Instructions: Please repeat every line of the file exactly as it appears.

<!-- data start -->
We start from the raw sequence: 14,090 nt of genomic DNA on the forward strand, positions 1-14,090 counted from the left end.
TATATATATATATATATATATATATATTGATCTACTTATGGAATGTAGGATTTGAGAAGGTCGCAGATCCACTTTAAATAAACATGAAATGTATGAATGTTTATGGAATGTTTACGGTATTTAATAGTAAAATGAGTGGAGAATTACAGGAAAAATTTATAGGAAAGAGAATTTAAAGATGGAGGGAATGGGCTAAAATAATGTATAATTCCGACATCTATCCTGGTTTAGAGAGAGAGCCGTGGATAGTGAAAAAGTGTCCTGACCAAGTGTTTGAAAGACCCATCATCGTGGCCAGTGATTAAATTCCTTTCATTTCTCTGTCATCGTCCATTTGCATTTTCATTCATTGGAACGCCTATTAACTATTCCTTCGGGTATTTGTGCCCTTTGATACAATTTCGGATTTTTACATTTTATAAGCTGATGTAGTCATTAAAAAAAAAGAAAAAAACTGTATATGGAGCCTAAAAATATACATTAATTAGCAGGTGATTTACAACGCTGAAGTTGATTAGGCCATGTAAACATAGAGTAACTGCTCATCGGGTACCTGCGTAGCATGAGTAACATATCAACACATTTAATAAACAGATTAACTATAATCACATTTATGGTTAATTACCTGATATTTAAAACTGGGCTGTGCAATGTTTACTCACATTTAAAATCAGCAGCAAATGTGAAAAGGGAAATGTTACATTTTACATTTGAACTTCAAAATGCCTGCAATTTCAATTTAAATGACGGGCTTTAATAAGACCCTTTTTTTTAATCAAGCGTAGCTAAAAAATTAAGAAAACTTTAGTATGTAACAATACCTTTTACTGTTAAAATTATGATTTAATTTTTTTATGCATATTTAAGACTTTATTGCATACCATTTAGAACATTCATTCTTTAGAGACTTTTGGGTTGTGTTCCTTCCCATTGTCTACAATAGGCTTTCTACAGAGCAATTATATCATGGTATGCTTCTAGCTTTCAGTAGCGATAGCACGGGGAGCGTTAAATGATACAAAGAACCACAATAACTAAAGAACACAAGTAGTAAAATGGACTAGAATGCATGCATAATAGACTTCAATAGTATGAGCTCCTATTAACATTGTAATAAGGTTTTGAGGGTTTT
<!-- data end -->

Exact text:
We start from the raw sequence: 14,090 nt of genomic DNA on the forward strand, positions 1-14,090 counted from the left end.
TATATATATATATATATATATATATATTGATCTACTTATGGAATGTAGGATTTGAGAAGGTCGCAGATCCACTTTAAATAAACATGAAATGTATGAATGTTTATGGAATGTTTACGGTATTTAATAGTAAAATGAGTGGAGAATTACAGGAAAAATTTATAGGAAAGAGAATTTAAAGATGGAGGGAATGGGCTAAAATAATGTATAATTCCGACATCTATCCTGGTTTAGAGAGAGAGCCGTGGATAGTGAAAAAGTGTCCTGACCAAGTGTTTGAAAGACCCATCATCGTGGCCAGTGATTAAATTCCTTTCATTTCTCTGTCATCGTCCATTTGCATTTTCATTCATTGGAACGCCTATTAACTATTCCTTCGGGTATTTGTGCCCTTTGATACAATTTCGGATTTTTACATTTTATAAGCTGATGTAGTCATTAAAAAAAAAGAAAAAAACTGTATATGGAGCCTAAAAATATACATTAATTAGCAGGTGATTTACAACGCTGAAGTTGATTAGGCCATGTAAACATAGAGTAACTGCTCATCGGGTACCTGCGTAGCATGAGTAACATATCAACACATTTAATAAACAGATTAACTATAATCACATTTATGGTTAATTACCTGATATTTAAAACTGGGCTGTGCAATGTTTACTCACATTTAAAATCAGCAGCAAATGTGAAAAGGGAAATGTTACATTTTACATTTGAACTTCAAAATGCCTGCAATTTCAATTTAAATGACGGGCTTTAATAAGACCCTTTTTTTTAATCAAGCGTAGCTAAAAAATTAAGAAAACTTTAGTATGTAACAATACCTTTTACTGTTAAAATTATGATTTAATTTTTTTATGCATATTTAAGACTTTATTGCATACCATTTAGAACATTCATTCTTTAGAGACTTTTGGGTTGTGTTCCTTCCCATTGTCTACAATAGGCTTTCTACAGAGCAATTATATCATGGTATGCTTCTAGCTTTCAGTAGCGATAGCACGGGGAGCGTTAAATGATACAAAGAACCACAATAACTAAAGAACACAAGTAGTAAAATGGACTAGAATGCATGCATAATAGACTTCAATAGTATGAGCTCCTATTAACATTGTAATAAGGTTTTGAGGGTTTT